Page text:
If you’re thinking of selling your house using owner financing, make sure you read this blog post to learn the 6 owner financing tips for sellers in Greenville…
There are many ways to sell your house. You could list it on the market and see what sellers will pay. You could work with a real estate buying company (like what we do here at Mason Buys Houses) and get a fair all-cash offer, or you can consider owner financing and “be the bank” to sell your house to a buyer and collect payments over time.
Owner financing is a valuable but under-used strategy to sell your house. It’s where you offer terms to the buyer to pay you regular payments (just like a mortgage). Here are 6 owner financing tips for sellers in Greenville…
Price is just one component. Of course, you’ll want to find a price that is fair for both of you but there are other considerations as well (which could benefit you more than the asking price).
Think about the timeline you want to be paid in. Banks might offer 5, 10, 15, 20, and 25-year mortgages. Do you want to accept payments over that period of time? Your buyer will want to find a timeline that works for them, too: they might not want to be paying you 25 years down the road!
The terms of the deal are one of the most important yet most overlooked parts of the deal. The terms might include things like how much down payment you want if there’s an early repayment penalty or a late payment penalty, and most important – how much interest you charge.
Even if you enter into an agreement with someone who is completely trustworthy, things could still go wrong – so make sure you protect yourself. For example, make sure you have insurance and the other person does as well for the various situations that could occur. And consider including a clause that retains the ownership of the house in your name until the house is fully paid.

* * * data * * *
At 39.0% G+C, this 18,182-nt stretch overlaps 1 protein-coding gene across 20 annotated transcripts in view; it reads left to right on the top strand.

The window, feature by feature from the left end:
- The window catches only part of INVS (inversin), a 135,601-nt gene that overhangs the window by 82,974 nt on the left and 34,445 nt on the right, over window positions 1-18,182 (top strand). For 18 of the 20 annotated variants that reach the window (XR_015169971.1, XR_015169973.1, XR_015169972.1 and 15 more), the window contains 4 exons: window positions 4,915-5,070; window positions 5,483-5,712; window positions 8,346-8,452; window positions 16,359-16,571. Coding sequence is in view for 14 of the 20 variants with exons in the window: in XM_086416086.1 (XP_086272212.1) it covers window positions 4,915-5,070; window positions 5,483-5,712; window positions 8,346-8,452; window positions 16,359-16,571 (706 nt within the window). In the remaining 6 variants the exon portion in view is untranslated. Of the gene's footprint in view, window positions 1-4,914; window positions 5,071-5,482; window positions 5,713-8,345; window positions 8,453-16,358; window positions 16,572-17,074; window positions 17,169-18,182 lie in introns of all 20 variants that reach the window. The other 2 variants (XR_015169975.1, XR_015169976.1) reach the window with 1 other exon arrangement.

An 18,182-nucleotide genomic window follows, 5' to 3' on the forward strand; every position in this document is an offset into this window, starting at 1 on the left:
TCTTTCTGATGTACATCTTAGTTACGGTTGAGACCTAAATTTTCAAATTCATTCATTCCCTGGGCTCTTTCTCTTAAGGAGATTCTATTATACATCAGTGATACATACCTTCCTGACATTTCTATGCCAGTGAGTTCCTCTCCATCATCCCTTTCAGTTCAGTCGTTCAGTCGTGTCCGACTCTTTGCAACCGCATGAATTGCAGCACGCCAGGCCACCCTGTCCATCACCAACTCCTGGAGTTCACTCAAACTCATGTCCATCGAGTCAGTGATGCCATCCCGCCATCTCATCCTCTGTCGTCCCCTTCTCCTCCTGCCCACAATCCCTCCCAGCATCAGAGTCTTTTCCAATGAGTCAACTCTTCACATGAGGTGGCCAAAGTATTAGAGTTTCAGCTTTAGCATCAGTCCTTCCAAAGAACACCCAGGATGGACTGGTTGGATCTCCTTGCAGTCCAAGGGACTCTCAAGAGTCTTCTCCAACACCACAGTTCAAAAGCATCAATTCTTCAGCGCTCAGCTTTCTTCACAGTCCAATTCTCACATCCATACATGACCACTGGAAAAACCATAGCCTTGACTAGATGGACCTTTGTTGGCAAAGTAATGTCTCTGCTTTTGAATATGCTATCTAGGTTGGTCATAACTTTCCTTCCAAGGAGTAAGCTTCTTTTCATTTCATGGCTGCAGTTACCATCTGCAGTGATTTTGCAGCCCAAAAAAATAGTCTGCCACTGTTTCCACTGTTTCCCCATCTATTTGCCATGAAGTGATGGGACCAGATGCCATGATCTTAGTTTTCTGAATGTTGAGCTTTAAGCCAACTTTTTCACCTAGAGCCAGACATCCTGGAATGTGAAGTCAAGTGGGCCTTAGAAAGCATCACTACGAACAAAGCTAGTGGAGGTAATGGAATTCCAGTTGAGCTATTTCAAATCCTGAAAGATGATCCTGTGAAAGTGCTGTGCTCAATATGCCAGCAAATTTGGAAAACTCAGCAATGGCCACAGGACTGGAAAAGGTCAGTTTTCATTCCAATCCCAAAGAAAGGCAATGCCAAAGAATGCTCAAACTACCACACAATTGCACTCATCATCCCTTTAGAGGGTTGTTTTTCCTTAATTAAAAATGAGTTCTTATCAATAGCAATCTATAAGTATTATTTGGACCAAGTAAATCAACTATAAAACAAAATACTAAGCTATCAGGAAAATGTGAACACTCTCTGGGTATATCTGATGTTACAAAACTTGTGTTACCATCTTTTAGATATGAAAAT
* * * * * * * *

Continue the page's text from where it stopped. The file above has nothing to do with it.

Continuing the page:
Most of your owner financing agreement will be built around the “ideal plan” – of what would happen if everything goes perfectly. But sometimes things happen outside of our control, so building contingencies allow you to make better decisions if the unexpected happens. For example, what if the buyer no longer wants the house, or can longer pay, or wants to pay early, or wants to use the house in a different way than expected? Or what if your circumstances change and you no longer want to sell or you need to sell even faster? Agree to the contingencies with your buyer ahead of time and the arrangement will be so much smoother.
No matter how you ultimately structure your owner financing deal, make sure you work closely with an attorney who can help you. A poorly worded agreement could end up hurting you; an attorney can help.